After some not-so-great-coffee and a cookie, Maureen followed up with some learning form a QI project she had been involved in with a Mental Health Assertive Outreach Team and shocked us with the statistic that life expectancy for people with severe mental illness such as schizophrenia is reduced by 25 years and that the major cause of death is not suicide (as we may have imagined) but cardiovascular disease! Maureen covered each of that teams challenges and how they overcame them as well as their key factors in success – something we need to replicate – team motivation and backing from top management and medical staff.
Dr Bibby then took us through a more detailed look at our data which had been taken from our clinical systems by the Data Quality Team and showed Q3 2019/20 achievement against each of the indicators and the overall specifications. We then discussed this on our tables and what we thought it meant. Overall each practice had similarly low figures in certain areas, particularly around bloods and we also highlighted some issues where interventions appeared to be lacking following the identification of an area for improvement, we were unsure how much of these were coding issues.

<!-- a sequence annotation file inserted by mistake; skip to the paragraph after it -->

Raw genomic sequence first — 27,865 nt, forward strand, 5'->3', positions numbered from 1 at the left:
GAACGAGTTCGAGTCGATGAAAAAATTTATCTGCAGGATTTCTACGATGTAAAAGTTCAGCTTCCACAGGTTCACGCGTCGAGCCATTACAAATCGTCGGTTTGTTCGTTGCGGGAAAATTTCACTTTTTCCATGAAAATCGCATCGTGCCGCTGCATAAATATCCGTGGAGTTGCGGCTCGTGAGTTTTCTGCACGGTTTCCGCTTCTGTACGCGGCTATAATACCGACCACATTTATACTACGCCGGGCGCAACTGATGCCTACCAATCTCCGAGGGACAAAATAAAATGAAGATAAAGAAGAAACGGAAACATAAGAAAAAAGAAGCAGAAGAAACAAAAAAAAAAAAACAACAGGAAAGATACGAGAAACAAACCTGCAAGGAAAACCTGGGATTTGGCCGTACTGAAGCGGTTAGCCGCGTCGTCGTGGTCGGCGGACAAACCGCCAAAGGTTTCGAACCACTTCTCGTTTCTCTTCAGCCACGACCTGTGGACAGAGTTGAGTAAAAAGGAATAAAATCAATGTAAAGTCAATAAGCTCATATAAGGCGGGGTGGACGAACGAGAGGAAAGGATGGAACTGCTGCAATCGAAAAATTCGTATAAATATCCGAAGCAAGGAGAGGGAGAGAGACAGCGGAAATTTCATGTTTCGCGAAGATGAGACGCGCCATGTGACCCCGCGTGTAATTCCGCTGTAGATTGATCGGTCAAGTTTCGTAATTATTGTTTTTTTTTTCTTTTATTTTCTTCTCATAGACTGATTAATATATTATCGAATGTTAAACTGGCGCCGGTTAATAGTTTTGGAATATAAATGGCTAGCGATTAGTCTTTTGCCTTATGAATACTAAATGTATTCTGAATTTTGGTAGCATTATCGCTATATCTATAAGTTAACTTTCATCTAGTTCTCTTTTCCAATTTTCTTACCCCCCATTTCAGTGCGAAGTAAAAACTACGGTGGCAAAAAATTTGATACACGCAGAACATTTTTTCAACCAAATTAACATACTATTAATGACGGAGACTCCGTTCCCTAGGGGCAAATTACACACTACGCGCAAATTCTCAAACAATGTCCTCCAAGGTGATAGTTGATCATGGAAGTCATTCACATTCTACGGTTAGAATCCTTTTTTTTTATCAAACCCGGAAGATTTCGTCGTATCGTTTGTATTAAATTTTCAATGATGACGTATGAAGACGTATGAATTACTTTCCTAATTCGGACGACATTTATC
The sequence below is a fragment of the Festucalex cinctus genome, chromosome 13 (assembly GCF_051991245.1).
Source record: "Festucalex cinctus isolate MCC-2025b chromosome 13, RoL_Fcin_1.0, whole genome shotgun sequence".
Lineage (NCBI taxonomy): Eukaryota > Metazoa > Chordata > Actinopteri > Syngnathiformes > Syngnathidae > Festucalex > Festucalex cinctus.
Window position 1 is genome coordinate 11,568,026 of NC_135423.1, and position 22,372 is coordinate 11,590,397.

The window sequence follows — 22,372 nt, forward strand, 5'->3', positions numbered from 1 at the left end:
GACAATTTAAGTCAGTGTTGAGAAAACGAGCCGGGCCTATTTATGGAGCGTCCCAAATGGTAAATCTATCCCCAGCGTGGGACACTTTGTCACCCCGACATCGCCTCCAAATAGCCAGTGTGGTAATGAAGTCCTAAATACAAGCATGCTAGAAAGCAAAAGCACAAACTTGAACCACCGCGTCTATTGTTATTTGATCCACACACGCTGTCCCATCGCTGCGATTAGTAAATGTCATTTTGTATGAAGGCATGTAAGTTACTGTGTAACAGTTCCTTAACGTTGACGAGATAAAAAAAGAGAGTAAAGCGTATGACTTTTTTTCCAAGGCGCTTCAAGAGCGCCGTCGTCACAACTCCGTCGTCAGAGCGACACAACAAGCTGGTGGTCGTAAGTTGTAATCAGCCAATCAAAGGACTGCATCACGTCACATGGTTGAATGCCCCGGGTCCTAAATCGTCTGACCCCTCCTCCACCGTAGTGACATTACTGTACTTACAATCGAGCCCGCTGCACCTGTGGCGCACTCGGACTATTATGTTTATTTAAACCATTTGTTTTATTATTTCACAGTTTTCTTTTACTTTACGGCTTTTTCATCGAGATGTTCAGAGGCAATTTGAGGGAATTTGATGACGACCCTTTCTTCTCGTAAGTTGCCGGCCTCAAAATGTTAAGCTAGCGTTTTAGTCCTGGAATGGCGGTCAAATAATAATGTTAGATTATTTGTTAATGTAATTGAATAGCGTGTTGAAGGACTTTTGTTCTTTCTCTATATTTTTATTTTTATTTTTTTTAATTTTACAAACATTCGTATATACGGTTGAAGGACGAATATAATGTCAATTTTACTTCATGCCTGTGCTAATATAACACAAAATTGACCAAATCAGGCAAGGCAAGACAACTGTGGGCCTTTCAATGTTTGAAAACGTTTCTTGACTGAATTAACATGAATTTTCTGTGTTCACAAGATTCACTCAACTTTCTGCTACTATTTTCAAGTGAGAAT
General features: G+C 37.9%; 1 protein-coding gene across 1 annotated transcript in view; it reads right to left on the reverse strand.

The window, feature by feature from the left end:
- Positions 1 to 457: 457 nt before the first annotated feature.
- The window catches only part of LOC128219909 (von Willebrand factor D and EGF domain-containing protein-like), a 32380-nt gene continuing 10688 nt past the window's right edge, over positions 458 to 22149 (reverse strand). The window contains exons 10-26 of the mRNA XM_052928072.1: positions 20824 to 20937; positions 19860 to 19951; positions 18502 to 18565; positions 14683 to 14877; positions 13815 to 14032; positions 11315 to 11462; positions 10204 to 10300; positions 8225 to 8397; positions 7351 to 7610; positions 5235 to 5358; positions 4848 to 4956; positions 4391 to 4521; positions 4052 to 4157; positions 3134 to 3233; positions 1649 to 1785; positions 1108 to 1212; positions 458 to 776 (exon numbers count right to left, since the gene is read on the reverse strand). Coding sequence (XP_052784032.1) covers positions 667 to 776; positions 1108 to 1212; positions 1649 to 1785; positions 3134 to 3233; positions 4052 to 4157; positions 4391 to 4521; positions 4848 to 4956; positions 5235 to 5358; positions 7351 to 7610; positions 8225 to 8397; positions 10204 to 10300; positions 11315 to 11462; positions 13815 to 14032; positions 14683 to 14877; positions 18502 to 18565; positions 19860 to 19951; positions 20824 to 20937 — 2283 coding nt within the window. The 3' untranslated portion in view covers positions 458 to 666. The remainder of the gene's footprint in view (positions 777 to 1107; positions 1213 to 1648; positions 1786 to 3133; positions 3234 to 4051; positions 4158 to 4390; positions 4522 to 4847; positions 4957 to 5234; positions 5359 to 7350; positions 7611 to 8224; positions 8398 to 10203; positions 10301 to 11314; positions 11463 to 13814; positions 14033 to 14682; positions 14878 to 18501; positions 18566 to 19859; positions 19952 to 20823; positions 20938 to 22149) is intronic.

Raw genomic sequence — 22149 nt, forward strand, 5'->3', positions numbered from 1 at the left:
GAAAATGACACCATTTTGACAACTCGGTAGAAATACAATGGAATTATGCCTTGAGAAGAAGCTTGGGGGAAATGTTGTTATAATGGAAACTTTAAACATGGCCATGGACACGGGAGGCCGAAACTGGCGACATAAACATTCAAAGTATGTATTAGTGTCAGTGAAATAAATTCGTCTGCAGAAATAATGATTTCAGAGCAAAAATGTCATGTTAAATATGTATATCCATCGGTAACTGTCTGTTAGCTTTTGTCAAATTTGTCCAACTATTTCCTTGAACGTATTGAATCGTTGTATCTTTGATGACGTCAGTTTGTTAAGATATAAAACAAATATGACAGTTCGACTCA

Lunch was good, although very beige, and happily received by all – we so often don’t get fed at events anymore so it really makes you appreciate it when there is food – and people stay in the room to keep the discussions and relationship building going! Win-win!
Our next session was on measurement and Dr Bibby talked us through run charts and how to recognise improvement in figures as well as the danger of selecting the wrong measures with a hilarious picture of undies on a washing line as proof of global warming – you’d have to see it to understand.
We then talked about what we needed to do to cleanse our data, ensuring the appropriate patients were on the register with some drug to diagnosis searches, CQUIN data from our Mental Health Trust, as well as looking at patients who may have been coded as in remission but were not or maybe shouldn’t be for this. Then there is the issue where problems or interventions may have been freetext and not coded. It was recognised that our data would never be perfect but that we could do some work to make it more accurate.